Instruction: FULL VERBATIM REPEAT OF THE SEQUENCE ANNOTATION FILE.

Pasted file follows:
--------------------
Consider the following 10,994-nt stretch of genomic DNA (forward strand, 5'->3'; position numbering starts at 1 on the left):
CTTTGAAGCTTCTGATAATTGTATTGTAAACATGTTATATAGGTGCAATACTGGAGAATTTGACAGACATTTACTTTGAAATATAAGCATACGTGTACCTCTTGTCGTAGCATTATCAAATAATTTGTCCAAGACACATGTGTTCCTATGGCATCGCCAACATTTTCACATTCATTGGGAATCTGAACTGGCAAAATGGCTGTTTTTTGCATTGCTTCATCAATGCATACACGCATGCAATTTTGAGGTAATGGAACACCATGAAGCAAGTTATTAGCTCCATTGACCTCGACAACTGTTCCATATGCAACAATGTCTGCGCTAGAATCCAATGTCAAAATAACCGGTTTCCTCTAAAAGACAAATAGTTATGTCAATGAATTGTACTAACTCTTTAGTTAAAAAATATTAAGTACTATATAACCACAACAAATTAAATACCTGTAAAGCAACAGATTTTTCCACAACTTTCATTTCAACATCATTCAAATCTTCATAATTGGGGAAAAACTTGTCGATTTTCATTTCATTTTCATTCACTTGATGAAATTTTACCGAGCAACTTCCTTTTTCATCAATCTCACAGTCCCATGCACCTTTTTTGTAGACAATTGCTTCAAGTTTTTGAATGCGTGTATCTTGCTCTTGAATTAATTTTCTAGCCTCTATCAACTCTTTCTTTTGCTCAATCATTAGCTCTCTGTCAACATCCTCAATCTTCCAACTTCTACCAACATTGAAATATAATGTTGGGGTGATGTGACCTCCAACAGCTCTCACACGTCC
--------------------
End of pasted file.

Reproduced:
Consider the following 10,994-nt stretch of genomic DNA (forward strand, 5'->3'; position numbering starts at 1 on the left):
CTTTGAAGCTTCTGATAATTGTATTGTAAACATGTTATATAGGTGCAATACTGGAGAATTTGACAGACATTTACTTTGAAATATAAGCATACGTGTACCTCTTGTCGTAGCATTATCAAATAATTTGTCCAAGACACATGTGTTCCTATGGCATCGCCAACATTTTCACATTCATTGGGAATCTGAACTGGCAAAATGGCTGTTTTTTGCATTGCTTCATCAATGCATACACGCATGCAATTTTGAGGTAATGGAACACCATGAAGCAAGTTATTAGCTCCATTGACCTCGACAACTGTTCCATATGCAACAATGTCTGCGCTAGAATCCAATGTCAAAATAACCGGTTTCCTCTAAAAGACAAATAGTTATGTCAATGAATTGTACTAACTCTTTAGTTAAAAAATATTAAGTACTATATAACCACAACAAATTAAATACCTGTAAAGCAACAGATTTTTCCACAACTTTCATTTCAACATCATTCAAATCTTCATAATTGGGGAAAAACTTGTCGATTTTCATTTCATTTTCATTCACTTGATGAAATTTTACCGAGCAACTTCCTTTTTCATCAATCTCACAGTCCCATGCACCTTTTTTGTAGACAATTGCTTCAAGTTTTTGAATGCGTGTATCTTGCTCTTGAATTAATTTTCTAGCCTCTATCAACTCTTTCTTTTGCTCAATCATTAGCTCTCTGTCAACATCCTCAATCTTCCAACTTCTACCAACATTGAAATATAATGTTGGGGTGATGTGACCTCCAACAGCTCTCACACGTCC